Black and Red (Not White) All Over
April 1, 2009 | Kevin Zdancewicz

  San Diego State

It’s a shame that college baseball receives only sparse national television coverage until mid-June when the College World Series begins in Omaha. The same characteristics that make college football and basketball so exciting and popular are there for college baseball, but for some reason the national spotlight and consequently the national interest have never been. This is disappointing in and of itself for fans who would embrace the sport were it to be featured on a bigger stage throughout the season, but it’s also unfortunate for fans of sports uniforms because it prevents people from surveying the diverse wardrobe on NCAA diamonds across the country. College football and basketball are basically on par with the big four professional sports leagues (yes, I still count the NHL) and with that level comes the perk of exposure via nationally televised games – both for the team and its uniforms. Since NCAA schools have the ability to change uniforms as often as they like and to wear as many alternate jerseys as they want, not to mention the fact that there are lots of institutions, college sports teams are perfect guinea pigs for uniform design. These characteristics carry over to college baseball, where so many unique designs (some good, some bad naturally) go largely unnoticed. 

However, people are getting a glimpse into the arena of college baseball uniforms with the recent reports about baseball’s top pitching prospect in the upcoming MLB draft: San Diego State’s Stephen Strasburg. Sports Illustrated recently did a piece on the 102-mph-throwing pitcher and the Washington Post has been keeping tabs on him since the Nationals have the first overall pick in the draft this June. Anyone who has looked into Strasburg has come to find out that the Aztecs have a seemingly endless array of different baseball uniforms. While some are quite garish (bright red and black can do that to you), none quite capture the total package like this week’s featured jersey. Obviously, the reason this uniform is notable is the fact that it pairs a black hat and jersey with black pants – a color-on-color look that few baseball teams employ nowadays. In addition to the colored pants, the featured jersey has some enormous red armpit stains that, along with the bright red socks and belt, just explode like a fireball when paired with the solid black uniform, reminiscent of Texas Tech on the football field.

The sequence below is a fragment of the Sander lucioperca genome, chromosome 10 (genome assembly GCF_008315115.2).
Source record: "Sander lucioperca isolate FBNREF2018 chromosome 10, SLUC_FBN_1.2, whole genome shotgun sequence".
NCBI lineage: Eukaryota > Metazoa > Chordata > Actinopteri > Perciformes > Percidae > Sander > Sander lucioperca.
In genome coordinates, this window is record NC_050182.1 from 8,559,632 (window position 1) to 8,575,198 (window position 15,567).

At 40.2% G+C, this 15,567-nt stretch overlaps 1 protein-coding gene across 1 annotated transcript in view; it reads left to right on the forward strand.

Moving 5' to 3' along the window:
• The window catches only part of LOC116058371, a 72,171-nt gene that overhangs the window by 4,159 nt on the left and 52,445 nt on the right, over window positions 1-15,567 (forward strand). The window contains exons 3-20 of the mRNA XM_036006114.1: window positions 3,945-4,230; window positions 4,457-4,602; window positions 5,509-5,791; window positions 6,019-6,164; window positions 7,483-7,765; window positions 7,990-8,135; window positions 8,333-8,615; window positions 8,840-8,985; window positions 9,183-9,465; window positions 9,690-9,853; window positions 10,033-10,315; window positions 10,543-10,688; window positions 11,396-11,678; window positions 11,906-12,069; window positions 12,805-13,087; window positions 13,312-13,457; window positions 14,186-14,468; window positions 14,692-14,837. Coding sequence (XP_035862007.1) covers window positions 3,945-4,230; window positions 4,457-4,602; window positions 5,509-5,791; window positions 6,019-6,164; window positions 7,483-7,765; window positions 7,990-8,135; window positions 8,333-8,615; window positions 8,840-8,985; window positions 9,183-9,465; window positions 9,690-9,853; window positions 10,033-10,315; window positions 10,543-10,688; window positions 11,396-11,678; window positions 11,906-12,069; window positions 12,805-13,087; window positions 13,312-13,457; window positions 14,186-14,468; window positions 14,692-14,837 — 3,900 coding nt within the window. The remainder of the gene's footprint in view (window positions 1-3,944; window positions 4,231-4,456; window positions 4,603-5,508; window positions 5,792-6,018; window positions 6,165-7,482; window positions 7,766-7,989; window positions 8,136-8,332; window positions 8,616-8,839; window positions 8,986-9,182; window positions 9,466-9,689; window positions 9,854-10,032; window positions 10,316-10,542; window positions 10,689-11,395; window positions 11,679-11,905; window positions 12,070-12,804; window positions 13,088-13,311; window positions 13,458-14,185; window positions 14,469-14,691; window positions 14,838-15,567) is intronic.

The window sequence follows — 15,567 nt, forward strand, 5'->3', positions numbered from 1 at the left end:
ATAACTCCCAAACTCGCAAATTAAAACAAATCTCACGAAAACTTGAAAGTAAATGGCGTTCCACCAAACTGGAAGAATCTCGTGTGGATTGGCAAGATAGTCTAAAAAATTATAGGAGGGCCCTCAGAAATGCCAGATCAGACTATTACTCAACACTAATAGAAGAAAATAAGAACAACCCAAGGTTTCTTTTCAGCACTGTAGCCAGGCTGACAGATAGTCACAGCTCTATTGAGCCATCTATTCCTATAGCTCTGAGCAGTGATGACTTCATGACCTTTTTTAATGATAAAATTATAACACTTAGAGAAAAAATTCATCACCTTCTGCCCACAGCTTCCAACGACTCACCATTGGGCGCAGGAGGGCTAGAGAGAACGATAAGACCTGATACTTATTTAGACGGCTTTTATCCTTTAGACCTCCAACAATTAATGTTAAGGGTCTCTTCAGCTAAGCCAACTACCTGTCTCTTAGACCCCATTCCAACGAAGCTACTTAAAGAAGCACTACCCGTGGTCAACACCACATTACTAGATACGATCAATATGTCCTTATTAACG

In a previous column, I mentioned the tendency for softball teams to wear colored pants – a group that includes our very own Virginia Cavaliers. While the major sentiment I get when I see those SD State uniforms is that they kind of look like a softball team, such a look is not unheard of in baseball. The Pittsburgh Pirates were the more egregious offenders of perpetrating the dark pants style, even including a black-on-black look like the Aztecs. The Oakland Athletics (check out the green-on-green in 1973), Baltimore Orioles, Cleveland Indians, and San Diego Padres were other colored-pants teams, part of a group with plenty of members in the early 20th Century.

(Update: Add the Philadelphia Phillies the list with an all-maroon look in 1974. Also, here's a more realistic depiction of the Athletics' gold jerseys with gold pants.)

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